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64. Hanya G, Yoshihiro S, Hayaishi S, Takahata Y. (2020). Ranging patterns of Japanese macaques in the coniferous forest of Yakushima: home range shift and travel rate. American Journal of Primatology 82: e23185. DOI: 10.1002/ajp.23185.

Ranging is one of the most important behavioral adaptations for coping with seasonally fluctuating food and thermal conditions. We studied the ranging patterns, in particular home range shift and travel rate, of Japanese macaques (Macaca fuscata) in the coniferous forest of Yakushima by tracking a group for 17 months. We also supplemented our data with records collected every August over a 5-year annual census. The macaque group used the eastern part of their home range from May to September and the western part during the rest of the year. The eastern part of the home range was largely primary forest in the national park, and the altitude was higher than in the western part. When they used the western part, the macaques ate more herbs and fruits from small-sized trees, the availability of which was higher in the logged forest. This east-west home range shift occurred repeatedly over multiple years. A neighboring group occupied the western part of the focal group’s home range in summer, which the focal group did not use in that season. Both temperature and diet affected seasonal changes in the monthly average travel rate. Animals need more energy for thermoregulation when the temperature is low, so the macaques decreased their ranging efforts to save energy at times of low temperature. They increased their ranging distance to eat fungi, since their encounters with this food would increase with the total distance walked. They also increased their travel rate when eating flowers, which had higher food patch (tree) density than other foods such as fruits. The data supported the hypothesis that the macaques capitalize on habitat heterogeneity in a seasonally fluctuating habitat by shifting their home range and modifying their travel rate.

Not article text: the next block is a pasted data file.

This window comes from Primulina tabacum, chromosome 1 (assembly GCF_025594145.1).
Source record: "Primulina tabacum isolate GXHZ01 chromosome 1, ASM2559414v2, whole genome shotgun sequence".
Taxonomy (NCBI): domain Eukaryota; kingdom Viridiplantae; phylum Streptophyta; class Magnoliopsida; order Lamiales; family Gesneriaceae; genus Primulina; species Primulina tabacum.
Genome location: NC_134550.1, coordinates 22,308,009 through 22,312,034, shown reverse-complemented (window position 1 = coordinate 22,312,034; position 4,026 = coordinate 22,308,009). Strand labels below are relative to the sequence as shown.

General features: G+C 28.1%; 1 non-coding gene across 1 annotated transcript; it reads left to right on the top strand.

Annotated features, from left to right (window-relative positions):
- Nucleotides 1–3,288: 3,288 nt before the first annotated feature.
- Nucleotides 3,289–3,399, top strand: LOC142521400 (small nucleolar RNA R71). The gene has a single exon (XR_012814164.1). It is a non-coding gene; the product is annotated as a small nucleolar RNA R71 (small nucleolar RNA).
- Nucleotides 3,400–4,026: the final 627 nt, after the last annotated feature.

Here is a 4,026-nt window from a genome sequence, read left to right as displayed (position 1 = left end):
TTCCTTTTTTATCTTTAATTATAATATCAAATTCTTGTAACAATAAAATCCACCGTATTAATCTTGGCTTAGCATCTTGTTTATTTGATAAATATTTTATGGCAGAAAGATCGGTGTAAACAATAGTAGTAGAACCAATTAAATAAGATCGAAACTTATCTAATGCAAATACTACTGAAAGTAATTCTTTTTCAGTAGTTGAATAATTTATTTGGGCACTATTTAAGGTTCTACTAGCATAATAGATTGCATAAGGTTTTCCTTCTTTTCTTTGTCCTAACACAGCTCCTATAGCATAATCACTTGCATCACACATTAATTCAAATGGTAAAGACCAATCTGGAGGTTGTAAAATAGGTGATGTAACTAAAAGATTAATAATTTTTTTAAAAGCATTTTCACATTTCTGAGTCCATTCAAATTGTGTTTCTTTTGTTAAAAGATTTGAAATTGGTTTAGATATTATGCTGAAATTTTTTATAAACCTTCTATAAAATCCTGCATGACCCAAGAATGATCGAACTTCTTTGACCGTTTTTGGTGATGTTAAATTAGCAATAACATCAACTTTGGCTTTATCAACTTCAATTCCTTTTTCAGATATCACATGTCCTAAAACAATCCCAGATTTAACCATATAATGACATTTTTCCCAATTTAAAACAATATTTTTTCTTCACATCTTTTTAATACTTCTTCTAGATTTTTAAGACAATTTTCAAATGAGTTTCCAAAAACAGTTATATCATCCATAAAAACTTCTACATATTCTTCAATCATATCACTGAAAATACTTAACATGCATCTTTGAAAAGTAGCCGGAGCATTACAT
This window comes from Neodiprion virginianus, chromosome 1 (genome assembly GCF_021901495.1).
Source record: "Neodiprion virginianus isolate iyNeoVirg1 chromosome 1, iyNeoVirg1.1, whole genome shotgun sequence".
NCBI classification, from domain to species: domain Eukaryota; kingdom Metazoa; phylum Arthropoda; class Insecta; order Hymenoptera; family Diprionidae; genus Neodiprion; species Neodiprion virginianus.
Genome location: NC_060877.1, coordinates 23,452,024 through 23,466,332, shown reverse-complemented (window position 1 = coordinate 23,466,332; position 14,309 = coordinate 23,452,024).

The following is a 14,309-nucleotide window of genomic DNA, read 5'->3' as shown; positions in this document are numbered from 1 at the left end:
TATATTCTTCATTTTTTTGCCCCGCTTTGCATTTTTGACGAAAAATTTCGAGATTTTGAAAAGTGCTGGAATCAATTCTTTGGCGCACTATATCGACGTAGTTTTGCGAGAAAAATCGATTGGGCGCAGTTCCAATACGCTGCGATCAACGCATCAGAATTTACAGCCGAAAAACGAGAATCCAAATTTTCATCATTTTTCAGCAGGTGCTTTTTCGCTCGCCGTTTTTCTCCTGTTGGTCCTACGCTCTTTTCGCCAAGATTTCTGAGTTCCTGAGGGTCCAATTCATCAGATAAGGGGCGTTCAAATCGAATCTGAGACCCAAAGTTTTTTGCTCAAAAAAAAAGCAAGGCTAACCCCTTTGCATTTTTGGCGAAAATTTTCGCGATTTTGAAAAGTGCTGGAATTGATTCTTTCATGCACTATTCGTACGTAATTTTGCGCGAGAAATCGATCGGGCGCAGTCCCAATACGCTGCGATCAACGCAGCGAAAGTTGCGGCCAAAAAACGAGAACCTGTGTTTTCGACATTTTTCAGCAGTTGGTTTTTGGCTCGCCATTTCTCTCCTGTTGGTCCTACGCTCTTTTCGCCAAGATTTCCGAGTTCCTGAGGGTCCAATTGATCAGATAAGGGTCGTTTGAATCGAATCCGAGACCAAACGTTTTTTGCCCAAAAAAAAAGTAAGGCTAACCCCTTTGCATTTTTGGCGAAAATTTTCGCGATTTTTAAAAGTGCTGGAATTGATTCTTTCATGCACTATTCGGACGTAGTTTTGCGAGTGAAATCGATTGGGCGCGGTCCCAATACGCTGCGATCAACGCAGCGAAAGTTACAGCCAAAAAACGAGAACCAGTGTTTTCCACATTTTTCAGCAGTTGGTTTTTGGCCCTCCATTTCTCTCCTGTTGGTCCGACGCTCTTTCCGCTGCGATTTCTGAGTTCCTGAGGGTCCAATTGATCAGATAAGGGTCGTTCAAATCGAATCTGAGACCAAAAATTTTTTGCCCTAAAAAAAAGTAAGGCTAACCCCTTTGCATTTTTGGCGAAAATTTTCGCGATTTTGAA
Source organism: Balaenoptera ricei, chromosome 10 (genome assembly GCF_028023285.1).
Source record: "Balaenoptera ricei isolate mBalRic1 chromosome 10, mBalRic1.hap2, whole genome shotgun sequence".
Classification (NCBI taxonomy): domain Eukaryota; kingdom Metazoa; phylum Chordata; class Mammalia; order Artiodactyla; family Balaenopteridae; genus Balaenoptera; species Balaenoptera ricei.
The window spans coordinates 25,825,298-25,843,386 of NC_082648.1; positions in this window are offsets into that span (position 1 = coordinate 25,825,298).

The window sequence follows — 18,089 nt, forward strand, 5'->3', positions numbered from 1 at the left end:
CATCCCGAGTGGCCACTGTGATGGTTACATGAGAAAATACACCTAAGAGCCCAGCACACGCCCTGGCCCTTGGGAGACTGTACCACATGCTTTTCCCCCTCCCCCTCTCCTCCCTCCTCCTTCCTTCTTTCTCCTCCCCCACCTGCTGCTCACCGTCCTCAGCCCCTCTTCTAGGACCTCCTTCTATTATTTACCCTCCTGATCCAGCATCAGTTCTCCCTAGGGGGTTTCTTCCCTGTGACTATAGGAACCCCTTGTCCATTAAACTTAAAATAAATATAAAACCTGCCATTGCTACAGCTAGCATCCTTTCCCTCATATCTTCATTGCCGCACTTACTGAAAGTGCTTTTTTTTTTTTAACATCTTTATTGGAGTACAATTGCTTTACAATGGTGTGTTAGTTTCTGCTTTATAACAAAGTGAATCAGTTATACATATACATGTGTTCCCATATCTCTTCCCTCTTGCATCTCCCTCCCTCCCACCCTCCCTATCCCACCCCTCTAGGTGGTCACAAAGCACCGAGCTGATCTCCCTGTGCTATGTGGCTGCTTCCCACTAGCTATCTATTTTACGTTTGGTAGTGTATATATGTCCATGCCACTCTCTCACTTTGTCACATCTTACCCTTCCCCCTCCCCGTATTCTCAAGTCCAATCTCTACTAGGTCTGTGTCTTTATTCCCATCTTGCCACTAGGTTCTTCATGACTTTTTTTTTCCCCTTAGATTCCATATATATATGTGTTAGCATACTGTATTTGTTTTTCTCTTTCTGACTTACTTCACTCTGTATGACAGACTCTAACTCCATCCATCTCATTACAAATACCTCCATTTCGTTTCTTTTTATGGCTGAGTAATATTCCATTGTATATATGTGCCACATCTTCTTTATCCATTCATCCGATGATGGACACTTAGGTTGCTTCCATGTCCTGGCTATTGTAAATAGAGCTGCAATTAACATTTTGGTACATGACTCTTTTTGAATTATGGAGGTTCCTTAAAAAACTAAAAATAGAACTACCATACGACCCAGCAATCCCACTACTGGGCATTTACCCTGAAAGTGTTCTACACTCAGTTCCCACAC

Key words: home range, feeding strategy, mycophagy, seasonality, ranging

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<Last update: September 19, 2020>